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So, what is exacerbation anyway?

29 Nov 2011

Michigan and federal law both bar “exacerbation” of contamination left in place.  By law,  exacerbation includes ‘‘a change in facility conditions that increases response activity costs,’’as well as off-site migration at a level of concern.  A nonliable owner who exacerbates conditions becomes liable for response activity costs and natural resources damages that are ‘‘attributable to any exacerbation of existing contamination.’’ 

But what really constitutes exacerbation? This has been largely unaddressed. Clearly, moving contaminated materials to an uncontaminated location is exacerbation but a recent decision in a Michigan federal court sheds some light on this issue when work is done on a site of contamination.

 A developer bought a portion of an old, contaminated industrial site that was under a RCRA consent order, and demolished the old building slab, allowing rainwater (which previously ran off the slab) to penetrate, causing contamination to migrate, as well as potentially exposing persons on the property to the previously “capped” area.

Cross-suits were filed by the developer and the former industrial owner (Johnson Controls) with the developer claiming Johnson had failed to comply with the consent order by not cleaning up the site and Johnson alleging that the developer had either exacerbated the existing contamination or caused a release giving rise to liability.  The federal judge agreed with Johnson, concluding that the definition of “release” is broader than that of “disposal” and migration is a release, even if it isn’t disposal. The Judge further held that the developer’s breaking up the old slab and testimony about the mobilization of contamination was enough to create a genuine issue of fact about whether the developer had caused exacerbation for which it could be held liable.

If you are a non-liable party, you certainly want to be careful not to take any steps that would make matters worse as it could cause you to be held liable when you didn’t spill a drop, possibly even when all you did is develop the site.  


MDEQ – part 201; deja vu all over again?

10 Nov 2011

Recently, the MDEQ proposed a rapid collaborative process between MDEQ staff and business stakeholders to try and improve the process under Part 201.  This process may begin as early as next year and end by April, 2012 (if the MDEQ can pull it together in time).   This process is to address concerns regarding the following issues, some of which have become problematic in slowing or preventing the closure of sites that have had extensive cleanup work done:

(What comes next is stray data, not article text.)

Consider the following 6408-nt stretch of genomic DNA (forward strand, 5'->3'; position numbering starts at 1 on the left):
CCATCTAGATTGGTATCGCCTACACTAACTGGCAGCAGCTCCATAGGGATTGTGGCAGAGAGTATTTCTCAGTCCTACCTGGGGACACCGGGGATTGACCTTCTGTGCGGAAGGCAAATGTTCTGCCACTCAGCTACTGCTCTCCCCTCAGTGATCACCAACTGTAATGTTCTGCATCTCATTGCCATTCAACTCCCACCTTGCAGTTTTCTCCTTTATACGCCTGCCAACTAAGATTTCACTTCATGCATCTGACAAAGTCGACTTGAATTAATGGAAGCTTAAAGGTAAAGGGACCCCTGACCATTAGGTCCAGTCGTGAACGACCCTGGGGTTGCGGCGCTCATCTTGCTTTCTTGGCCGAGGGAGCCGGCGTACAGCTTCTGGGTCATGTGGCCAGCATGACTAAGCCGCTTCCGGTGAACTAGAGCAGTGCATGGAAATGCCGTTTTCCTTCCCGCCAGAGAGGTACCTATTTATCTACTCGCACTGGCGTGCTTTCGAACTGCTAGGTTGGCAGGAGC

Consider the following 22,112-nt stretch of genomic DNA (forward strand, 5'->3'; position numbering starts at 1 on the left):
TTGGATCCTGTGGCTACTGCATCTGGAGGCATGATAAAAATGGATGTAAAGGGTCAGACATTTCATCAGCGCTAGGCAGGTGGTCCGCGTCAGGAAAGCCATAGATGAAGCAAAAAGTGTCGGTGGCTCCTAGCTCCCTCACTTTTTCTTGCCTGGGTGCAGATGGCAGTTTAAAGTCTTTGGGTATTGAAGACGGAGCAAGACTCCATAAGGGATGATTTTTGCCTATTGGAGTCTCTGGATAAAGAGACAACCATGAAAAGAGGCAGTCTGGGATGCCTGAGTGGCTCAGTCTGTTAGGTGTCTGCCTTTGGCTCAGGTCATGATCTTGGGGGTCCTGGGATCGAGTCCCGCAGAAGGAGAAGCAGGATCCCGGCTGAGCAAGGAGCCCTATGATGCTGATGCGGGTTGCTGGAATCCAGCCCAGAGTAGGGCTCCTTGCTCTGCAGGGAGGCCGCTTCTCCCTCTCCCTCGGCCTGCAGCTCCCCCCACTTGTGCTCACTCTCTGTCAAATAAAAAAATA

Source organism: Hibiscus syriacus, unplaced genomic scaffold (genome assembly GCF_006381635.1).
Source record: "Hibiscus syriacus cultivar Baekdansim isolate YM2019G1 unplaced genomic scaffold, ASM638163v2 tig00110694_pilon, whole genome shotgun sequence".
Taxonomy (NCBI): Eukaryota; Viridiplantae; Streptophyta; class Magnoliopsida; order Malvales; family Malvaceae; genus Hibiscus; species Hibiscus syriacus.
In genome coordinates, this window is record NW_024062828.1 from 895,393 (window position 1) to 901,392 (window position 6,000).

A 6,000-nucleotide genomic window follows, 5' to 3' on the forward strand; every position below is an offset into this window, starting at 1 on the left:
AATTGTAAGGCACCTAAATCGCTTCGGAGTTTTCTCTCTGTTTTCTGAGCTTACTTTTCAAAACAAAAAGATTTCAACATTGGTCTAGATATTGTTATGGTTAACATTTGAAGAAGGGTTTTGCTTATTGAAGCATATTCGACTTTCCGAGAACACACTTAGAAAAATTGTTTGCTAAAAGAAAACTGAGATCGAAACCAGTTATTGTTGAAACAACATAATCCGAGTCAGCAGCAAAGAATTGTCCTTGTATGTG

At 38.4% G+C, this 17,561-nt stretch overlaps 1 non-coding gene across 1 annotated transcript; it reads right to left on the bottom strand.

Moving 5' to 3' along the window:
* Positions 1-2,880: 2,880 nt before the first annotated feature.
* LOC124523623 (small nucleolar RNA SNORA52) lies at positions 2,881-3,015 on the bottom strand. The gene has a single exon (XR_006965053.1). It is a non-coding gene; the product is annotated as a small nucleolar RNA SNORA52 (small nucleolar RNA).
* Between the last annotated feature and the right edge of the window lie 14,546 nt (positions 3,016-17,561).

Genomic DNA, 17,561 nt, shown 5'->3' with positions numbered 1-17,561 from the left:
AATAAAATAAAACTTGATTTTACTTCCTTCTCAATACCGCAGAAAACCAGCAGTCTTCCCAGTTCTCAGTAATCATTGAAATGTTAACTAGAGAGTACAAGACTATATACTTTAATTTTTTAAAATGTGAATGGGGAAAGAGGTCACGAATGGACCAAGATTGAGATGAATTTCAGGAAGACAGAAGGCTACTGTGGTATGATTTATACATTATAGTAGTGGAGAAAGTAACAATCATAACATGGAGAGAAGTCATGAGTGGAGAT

1. Groundwater/Surface Water Interface Pathway (GSI); 2. Cleanup Criteria; 3. Vapor Intrusion; 4. Free Product Recovery, Source Removal and Control, and C-Sat; 5. Brownfield Redevelopment; 6. Part 201 Rules; and 7. Due Care Obligations.

If this seems vaguely familiar, it’s because in 2007, Public Sector Consultants released a report aimed at many of those same goals.  Back then there was a year+ long collaborative process aimed at improving: (1) program adminstration; (2) brownfield redevelopment; (3) complexity and technical issues; and (4)  liability and compliance. From that sprung some positive changes to the brownfield program (many of which have now been wiped out due to Governor Snyder’s reorganization of that program) and a 2009 proposal by the MDEQ that was decidedly not what was collaboratively agreed to. That proposal went nowhere.

As you will recall, I, along with many others, worked hard on the 2010 amendments to Part 201 which were intended to resolve many of the above issues, but MDEQ has either failed or refused to implement many of those changes. We have heard that MDEQ is now looking for easy sites to “close” – to which I say, “great and it’s about time.”  While I am hopeful that this new fast-track approach will lead to a change in the zero-risk tolerance mind-set at MDEQ that has prevented cleaned sites from achieving closure, the cynic in me wonders….